New Striped Bass Management Measures on the Horizon - Fly Fishing Forum
Stripers and Coastal Gamefish Stripers, Blues, Inshore tuna!

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Old 06-24-2011, 08:25 AM
flyfishsalt flyfishsalt is offline
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New Striped Bass Management Measures on the Horizon

New Striped Bass
Management Measures on
the Horizon

http://www.mass.gov/dfwele/dmf/publi.../dmfnq1211.pdf
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Old 06-24-2011, 09:29 AM
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So there we have it. We now know that the time lag between the strong anecdotal evidence and the statistics is 3 years (2008 being the first year that the shore fisherman became convinced something was going on).

Thanks for posting Joe
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Old 06-24-2011, 10:03 AM
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Now we can only hope they do something vaguely intelligent rather than just politcally expedient.
Jon
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Old 06-24-2011, 02:19 PM
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This is the perfect case of a need for federal intervention. This proves that provincial state interests can not manage an intercoastal species.

MA can start by lowering the limit from 2 fish to 1 immediately.
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Old 06-24-2011, 02:37 PM
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You're absolutely right Juro. Bass (as well as many other species) need to be federally regulated.
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Old 06-24-2011, 02:43 PM
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And tuna need an internationally integrated management approach...even tougher. The lines we draw and rules we write are meaningless in nature.
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Old 06-24-2011, 04:31 PM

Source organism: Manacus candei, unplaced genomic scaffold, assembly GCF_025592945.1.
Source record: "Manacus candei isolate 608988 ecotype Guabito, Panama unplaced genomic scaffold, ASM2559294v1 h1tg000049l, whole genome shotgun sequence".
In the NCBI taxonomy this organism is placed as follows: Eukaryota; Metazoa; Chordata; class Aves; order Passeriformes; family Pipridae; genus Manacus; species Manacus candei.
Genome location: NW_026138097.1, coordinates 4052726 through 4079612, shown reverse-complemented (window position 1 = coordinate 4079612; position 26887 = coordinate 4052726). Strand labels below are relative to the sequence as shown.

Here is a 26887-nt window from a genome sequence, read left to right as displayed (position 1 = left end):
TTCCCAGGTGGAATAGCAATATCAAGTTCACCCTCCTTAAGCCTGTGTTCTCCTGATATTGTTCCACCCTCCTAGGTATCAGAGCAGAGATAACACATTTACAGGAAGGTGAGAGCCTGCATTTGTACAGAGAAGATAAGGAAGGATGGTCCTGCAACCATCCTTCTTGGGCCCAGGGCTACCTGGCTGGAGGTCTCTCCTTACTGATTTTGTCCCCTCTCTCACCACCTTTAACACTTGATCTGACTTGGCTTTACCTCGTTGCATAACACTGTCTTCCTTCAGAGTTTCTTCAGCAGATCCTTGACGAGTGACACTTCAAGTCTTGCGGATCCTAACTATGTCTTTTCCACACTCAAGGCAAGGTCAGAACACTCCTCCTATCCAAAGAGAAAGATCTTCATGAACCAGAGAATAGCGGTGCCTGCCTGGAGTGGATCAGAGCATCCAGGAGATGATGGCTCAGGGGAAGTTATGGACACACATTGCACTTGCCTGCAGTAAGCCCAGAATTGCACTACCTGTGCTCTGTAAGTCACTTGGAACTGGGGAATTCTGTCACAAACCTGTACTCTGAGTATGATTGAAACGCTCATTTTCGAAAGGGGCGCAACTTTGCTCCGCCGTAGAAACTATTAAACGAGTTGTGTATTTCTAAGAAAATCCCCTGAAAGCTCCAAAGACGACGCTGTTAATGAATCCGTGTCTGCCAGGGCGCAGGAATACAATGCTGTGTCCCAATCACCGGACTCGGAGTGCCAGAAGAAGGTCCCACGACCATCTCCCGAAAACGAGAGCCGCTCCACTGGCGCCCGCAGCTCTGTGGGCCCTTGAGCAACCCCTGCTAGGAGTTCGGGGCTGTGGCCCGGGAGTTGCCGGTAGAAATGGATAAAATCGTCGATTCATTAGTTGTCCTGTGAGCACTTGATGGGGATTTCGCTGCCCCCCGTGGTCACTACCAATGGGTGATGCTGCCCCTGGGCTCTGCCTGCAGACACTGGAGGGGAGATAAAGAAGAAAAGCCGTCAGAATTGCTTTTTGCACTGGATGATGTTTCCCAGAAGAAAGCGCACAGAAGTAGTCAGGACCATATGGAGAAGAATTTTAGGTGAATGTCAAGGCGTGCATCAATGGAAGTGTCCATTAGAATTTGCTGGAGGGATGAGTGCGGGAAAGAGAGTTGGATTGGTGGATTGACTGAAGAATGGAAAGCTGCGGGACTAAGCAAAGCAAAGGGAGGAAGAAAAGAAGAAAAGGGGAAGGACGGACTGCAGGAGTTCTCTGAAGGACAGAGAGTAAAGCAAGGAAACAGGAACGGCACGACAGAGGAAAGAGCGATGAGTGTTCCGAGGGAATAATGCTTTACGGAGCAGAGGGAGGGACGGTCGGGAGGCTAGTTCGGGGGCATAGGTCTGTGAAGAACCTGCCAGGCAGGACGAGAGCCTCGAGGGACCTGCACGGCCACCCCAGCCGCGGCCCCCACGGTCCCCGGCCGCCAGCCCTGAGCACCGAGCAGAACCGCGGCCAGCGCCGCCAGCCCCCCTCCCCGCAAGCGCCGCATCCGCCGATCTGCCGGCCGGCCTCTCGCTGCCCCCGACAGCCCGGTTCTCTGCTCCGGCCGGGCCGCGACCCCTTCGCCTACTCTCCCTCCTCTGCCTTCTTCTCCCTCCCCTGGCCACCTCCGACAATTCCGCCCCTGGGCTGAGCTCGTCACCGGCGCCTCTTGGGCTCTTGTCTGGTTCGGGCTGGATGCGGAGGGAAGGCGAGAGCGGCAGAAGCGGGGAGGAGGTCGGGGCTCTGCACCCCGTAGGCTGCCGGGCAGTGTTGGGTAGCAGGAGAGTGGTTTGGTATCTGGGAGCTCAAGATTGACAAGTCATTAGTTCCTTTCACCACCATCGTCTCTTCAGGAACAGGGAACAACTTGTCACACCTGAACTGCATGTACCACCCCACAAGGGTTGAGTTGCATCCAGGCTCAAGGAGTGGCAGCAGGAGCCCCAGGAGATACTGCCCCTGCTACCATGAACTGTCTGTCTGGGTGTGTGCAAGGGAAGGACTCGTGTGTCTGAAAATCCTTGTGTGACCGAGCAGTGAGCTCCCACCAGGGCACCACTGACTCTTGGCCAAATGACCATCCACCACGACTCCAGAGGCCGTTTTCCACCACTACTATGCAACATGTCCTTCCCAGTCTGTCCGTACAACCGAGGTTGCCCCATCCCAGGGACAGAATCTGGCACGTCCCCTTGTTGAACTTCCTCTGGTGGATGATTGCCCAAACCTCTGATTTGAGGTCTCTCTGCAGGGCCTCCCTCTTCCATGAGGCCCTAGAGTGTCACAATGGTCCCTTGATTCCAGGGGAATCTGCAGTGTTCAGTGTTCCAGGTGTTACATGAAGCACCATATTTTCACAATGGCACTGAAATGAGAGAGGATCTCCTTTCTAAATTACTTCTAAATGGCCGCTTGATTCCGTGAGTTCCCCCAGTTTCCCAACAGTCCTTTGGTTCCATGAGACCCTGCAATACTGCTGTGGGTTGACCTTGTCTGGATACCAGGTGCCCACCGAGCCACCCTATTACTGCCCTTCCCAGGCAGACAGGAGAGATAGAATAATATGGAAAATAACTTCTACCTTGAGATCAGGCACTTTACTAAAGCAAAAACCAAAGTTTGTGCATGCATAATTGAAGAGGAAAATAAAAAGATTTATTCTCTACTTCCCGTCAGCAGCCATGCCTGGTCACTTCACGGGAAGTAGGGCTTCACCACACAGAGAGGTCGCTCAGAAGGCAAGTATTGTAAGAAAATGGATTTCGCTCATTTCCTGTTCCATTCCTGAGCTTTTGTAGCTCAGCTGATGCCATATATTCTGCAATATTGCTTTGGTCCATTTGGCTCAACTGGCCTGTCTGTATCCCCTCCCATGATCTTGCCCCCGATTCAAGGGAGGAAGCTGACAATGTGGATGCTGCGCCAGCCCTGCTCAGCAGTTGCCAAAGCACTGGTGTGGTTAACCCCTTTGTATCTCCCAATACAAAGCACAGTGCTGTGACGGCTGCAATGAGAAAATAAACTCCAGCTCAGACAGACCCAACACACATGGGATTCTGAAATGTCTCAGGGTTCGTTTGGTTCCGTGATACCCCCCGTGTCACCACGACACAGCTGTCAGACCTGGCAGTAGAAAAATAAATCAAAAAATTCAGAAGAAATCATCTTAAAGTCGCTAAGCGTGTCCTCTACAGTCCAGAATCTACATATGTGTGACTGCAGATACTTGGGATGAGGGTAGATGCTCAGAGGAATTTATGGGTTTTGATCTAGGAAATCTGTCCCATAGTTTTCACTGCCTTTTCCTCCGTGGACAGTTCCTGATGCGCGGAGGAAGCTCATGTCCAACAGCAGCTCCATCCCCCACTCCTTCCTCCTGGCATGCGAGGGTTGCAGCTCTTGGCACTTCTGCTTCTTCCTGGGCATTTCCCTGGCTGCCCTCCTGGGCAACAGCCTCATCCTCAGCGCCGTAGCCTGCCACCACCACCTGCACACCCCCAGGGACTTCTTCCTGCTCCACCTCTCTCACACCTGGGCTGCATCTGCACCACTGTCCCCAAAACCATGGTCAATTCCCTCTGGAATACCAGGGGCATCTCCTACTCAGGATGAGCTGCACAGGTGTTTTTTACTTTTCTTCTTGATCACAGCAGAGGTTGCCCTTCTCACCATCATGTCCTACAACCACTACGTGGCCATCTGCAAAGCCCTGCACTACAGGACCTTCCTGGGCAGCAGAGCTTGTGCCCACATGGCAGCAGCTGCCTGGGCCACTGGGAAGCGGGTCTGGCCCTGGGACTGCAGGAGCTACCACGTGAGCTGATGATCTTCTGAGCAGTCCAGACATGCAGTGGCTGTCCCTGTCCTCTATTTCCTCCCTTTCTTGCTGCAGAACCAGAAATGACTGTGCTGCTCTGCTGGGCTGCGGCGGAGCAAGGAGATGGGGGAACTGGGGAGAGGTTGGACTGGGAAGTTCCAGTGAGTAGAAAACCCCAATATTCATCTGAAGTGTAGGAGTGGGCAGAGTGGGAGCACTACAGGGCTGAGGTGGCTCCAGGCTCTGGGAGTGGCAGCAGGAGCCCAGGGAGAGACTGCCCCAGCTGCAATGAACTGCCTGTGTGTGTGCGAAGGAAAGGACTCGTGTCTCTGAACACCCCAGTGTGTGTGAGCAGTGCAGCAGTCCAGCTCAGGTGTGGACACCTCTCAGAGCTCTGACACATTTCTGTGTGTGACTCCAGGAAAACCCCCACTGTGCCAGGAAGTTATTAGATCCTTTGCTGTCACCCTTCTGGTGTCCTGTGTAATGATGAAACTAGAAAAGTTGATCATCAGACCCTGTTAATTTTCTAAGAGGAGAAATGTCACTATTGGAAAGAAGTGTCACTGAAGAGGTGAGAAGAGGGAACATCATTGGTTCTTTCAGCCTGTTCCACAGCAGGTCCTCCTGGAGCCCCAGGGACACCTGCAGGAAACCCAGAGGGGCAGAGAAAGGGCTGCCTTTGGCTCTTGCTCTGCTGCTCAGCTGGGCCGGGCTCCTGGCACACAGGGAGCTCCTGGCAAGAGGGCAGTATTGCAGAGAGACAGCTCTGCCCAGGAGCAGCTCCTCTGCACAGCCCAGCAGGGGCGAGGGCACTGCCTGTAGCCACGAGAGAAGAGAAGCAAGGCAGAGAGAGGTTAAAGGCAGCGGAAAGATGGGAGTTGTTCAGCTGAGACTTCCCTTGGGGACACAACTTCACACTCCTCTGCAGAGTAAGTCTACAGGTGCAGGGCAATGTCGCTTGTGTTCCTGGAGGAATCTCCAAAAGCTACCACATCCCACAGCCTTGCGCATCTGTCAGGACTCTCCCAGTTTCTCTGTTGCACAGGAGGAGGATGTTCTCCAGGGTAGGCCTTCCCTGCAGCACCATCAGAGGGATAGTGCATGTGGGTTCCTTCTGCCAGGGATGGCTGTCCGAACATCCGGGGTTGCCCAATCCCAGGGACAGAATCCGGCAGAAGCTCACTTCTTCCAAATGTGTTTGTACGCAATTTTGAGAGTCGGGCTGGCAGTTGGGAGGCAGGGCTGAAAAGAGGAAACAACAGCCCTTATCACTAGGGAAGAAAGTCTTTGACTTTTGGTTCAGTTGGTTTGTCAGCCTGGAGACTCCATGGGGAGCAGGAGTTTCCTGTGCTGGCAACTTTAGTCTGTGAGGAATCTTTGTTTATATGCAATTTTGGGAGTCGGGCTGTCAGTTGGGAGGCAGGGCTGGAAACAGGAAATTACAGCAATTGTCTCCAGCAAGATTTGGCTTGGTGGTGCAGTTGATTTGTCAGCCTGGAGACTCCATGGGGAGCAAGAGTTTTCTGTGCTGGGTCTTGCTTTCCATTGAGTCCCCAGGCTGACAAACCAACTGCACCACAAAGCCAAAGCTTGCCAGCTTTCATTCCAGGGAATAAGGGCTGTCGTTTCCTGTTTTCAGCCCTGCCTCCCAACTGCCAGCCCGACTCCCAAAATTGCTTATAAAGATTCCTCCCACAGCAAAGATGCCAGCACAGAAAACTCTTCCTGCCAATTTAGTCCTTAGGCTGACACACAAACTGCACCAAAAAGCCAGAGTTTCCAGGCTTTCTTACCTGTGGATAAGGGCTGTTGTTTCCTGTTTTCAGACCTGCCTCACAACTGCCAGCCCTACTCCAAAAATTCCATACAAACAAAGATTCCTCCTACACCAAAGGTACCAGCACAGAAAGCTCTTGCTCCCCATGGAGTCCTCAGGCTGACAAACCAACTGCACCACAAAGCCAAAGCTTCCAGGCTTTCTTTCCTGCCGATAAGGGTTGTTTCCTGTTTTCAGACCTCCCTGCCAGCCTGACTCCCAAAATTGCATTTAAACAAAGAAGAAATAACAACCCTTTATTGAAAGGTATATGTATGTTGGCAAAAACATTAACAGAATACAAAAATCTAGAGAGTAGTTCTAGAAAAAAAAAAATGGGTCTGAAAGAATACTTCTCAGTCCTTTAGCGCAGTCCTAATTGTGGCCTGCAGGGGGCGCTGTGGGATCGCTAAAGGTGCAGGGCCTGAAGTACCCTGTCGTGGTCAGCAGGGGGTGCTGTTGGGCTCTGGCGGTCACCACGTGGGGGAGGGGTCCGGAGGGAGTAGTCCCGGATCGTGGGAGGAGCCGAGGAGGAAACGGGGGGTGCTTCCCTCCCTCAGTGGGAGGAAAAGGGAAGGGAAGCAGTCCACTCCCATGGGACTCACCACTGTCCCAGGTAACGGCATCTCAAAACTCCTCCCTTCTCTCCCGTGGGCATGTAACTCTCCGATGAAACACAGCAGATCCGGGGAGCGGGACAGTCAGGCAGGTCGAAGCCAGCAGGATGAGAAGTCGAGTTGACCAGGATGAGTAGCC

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Well I guess we weren't such bad flyfishermen after all. We all saw the changes in numbers as Fred said. Our "study" I am sure cost a great deal less than what the state did.
Obviously something must be done to if not rectify the situation or at least keep it from getting worse.
Sad to say IMHO...whether the state or the feds take some action..I fear that it will be liken to the mating and gestation period of elephants.........done at a very high level.....accompanied by a lot of noise and takes 2 years to get a result.
I don't think we have 2 years to wait.
Although I have only been to NM 3 times this year...a typical day is now seeing 15 to 20 stripers in 8 hrs instead of the more typical 75 to 200+ as of 3 to 4 years ago. Seeing fish throughout the day/ seeing fish on both sides of the tide....is no longer the norm...I am finding the new normal as being a 1 to 2 hr window of opportunity and being in the wrong spot at the wrong time diminishes results.
On Hardings (4 trips/days) this spring..I saw the old spring migration for 1 1/2 hrs on only one day (caught 9 stripers in that short period).
Maybe I missed it...but so have the others I have spoken to who are confident enough to share that they have been skunked..some for days.
Let's hope something that makes sense happens quickly and whoever is in charge is not a political appointee and former horse show judge.
Ron
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Old 06-24-2011, 04:59 PM
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Ron, you're right on all counts, the real tragedy is that the bass problem is but one symptom of a highly overstressed ocean, with overfishing , pollution and most immutably, warming, playing havoc with the ecosystem.